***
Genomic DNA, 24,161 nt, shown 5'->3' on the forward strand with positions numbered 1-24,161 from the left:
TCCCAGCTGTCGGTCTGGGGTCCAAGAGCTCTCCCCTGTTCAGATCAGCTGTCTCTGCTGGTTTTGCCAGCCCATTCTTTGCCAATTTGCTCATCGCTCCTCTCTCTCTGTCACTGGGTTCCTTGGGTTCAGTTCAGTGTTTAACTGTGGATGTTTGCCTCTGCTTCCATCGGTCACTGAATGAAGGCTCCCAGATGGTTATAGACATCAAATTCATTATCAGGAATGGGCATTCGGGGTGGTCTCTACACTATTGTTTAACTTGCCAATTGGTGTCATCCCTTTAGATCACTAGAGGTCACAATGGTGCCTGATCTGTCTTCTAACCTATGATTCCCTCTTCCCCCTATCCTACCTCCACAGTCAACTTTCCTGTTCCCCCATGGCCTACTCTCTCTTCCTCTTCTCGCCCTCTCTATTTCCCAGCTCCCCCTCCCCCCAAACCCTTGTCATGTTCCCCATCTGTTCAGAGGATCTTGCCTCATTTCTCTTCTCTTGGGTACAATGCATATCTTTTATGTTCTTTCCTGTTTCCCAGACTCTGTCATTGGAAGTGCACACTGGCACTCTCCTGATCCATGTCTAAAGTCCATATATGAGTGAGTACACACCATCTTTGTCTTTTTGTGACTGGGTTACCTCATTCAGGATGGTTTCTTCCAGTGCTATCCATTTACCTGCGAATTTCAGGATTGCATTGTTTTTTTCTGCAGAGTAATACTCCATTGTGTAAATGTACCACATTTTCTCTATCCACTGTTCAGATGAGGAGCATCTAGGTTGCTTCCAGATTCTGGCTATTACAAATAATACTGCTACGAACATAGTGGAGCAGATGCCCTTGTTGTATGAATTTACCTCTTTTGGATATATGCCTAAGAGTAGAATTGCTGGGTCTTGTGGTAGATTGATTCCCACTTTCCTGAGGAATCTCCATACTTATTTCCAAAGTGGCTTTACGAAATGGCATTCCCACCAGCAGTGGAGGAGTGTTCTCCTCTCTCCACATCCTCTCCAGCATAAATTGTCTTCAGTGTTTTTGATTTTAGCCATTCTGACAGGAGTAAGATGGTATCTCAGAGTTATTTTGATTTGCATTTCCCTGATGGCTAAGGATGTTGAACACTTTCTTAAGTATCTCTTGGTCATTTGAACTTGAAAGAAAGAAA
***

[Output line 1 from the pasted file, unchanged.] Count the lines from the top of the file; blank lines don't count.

Genomic DNA, 24,161 nt, shown 5'->3' on the forward strand with positions numbered 1-24,161 from the left: